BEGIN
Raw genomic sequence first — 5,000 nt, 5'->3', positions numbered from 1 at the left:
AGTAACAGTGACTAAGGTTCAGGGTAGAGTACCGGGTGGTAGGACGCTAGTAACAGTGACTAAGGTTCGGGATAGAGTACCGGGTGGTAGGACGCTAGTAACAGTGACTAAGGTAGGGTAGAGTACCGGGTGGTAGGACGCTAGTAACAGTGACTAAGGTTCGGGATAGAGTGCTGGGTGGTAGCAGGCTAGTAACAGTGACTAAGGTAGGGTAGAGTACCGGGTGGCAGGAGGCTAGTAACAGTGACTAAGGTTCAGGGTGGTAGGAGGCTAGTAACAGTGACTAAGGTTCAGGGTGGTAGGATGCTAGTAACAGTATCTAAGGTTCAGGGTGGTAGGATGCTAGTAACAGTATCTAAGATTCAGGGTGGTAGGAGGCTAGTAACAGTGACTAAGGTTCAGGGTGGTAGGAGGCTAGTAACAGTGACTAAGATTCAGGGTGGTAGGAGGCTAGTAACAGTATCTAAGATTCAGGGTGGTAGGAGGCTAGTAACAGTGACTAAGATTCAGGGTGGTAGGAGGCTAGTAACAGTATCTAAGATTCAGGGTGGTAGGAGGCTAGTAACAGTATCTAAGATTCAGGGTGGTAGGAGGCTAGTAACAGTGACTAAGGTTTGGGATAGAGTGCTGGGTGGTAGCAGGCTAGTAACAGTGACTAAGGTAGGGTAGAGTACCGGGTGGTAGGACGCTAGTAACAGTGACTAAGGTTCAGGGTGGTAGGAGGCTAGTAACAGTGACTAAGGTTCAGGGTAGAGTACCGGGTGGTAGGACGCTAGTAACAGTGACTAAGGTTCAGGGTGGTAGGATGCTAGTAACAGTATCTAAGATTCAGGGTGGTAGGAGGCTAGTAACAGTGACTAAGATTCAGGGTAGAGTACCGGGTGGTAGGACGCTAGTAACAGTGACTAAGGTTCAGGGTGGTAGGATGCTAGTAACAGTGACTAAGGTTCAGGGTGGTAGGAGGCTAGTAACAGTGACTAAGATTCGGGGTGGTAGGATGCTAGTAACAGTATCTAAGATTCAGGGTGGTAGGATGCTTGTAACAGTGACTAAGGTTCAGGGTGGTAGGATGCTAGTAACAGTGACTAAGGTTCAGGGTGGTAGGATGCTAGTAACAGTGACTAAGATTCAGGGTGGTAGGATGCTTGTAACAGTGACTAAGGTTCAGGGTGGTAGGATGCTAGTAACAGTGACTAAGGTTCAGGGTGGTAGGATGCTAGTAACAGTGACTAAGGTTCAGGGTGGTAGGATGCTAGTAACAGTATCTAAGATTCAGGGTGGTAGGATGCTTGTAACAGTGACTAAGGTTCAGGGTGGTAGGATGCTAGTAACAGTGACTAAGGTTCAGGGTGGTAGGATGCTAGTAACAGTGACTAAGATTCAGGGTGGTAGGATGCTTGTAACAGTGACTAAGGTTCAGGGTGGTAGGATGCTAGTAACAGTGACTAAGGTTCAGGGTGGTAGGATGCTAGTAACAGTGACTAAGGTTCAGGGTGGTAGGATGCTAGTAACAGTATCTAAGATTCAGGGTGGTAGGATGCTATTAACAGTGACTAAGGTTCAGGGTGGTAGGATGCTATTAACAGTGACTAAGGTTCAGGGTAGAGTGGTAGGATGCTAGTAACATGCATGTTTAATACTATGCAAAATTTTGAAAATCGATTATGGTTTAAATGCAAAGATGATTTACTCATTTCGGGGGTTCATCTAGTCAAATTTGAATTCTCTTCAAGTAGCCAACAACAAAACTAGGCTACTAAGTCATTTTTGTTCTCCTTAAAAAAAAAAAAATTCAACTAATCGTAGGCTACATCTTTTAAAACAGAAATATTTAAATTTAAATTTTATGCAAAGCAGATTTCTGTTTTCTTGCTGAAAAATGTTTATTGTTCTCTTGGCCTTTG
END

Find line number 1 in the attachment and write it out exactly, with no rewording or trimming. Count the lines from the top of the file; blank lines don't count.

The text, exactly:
Raw genomic sequence first — 5,000 nt, 5'->3', positions numbered from 1 at the left: